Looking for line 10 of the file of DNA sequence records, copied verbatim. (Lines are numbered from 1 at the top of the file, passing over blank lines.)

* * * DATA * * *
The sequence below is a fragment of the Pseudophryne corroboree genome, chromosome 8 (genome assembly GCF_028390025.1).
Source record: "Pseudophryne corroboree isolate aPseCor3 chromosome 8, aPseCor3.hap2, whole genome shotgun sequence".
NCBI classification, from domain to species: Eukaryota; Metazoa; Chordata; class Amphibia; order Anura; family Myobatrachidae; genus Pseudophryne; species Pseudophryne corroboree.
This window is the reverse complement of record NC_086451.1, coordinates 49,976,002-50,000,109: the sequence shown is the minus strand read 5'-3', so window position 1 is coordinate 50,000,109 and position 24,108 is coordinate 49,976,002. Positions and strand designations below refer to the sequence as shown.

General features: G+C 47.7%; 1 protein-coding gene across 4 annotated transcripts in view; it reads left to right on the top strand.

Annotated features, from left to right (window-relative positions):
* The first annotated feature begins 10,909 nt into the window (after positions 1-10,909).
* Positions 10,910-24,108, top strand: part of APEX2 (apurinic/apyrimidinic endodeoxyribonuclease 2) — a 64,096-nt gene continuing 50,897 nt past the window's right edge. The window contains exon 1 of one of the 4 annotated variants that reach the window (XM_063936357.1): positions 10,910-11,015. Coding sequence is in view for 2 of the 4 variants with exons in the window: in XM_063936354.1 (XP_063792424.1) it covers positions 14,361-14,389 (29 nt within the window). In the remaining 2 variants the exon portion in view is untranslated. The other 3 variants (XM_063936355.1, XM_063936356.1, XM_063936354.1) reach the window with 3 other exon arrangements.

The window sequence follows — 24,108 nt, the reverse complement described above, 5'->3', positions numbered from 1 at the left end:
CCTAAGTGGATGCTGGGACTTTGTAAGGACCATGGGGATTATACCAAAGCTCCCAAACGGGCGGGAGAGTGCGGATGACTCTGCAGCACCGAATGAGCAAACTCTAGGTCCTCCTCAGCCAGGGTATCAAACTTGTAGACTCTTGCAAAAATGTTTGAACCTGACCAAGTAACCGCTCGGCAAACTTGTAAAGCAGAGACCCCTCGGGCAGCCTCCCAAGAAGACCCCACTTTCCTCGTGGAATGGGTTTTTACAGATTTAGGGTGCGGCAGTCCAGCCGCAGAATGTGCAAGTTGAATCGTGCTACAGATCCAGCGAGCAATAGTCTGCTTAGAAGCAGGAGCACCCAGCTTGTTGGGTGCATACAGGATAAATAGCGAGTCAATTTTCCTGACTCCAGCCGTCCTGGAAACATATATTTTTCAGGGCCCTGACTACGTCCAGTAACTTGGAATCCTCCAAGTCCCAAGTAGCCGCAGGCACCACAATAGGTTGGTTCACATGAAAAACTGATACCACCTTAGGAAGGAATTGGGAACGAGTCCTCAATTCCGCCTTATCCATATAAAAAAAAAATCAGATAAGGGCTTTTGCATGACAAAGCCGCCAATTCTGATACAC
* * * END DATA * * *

CCTAAGTGGATGCTGGGACTTTGTAAGGACCATGGGGATTATACCAAAGCTCCCAAACGGGCGGGAGAGTGCGGATGACTCTGCAGCACCGAATGAGCAAACTCTAGGTCCTCCTCAGCCAGGGTATCAAACTTGTAGACTCTTGCAAAAATGTTTGAACCTGACCAAGTAACCGCTCGGCAAACTTGTAAAGCAGAGACCCCTCGGGCAGCCTCCCAAGAAGACCCCACTTTCCTCGTGGAATGGGTTTTTACAGATTTAGGGTGCGGCAGTCCAGCCGCAGAATGTGCAAGTTGAATCGTGCTACAGATCCAGCGAGCAATAGTCTGCTTAGAAGCAGGAGCACCCAGCTTGTTGGGTGCATACAGGATAAATAGCGAGTCAATTTTCCTGACTCCAGCCGTCCTGGAAACATATATTTTTCAGGGCCCTGACTACGTCCAGTAACTTGGAATCCTCCAAGTCCCAAGTAGCCGCAGGCACCACAATAGGTTGGTTCACATGAAAAACTGATACCACCTTAGGAAGGAATTGGGAACGAGTCCTCAATTCCGCCTTATCCATATAAAAAAAAAATCAGATAAGGGCTTTTGCATGACAAAGCCGCCAATTCTGATACAC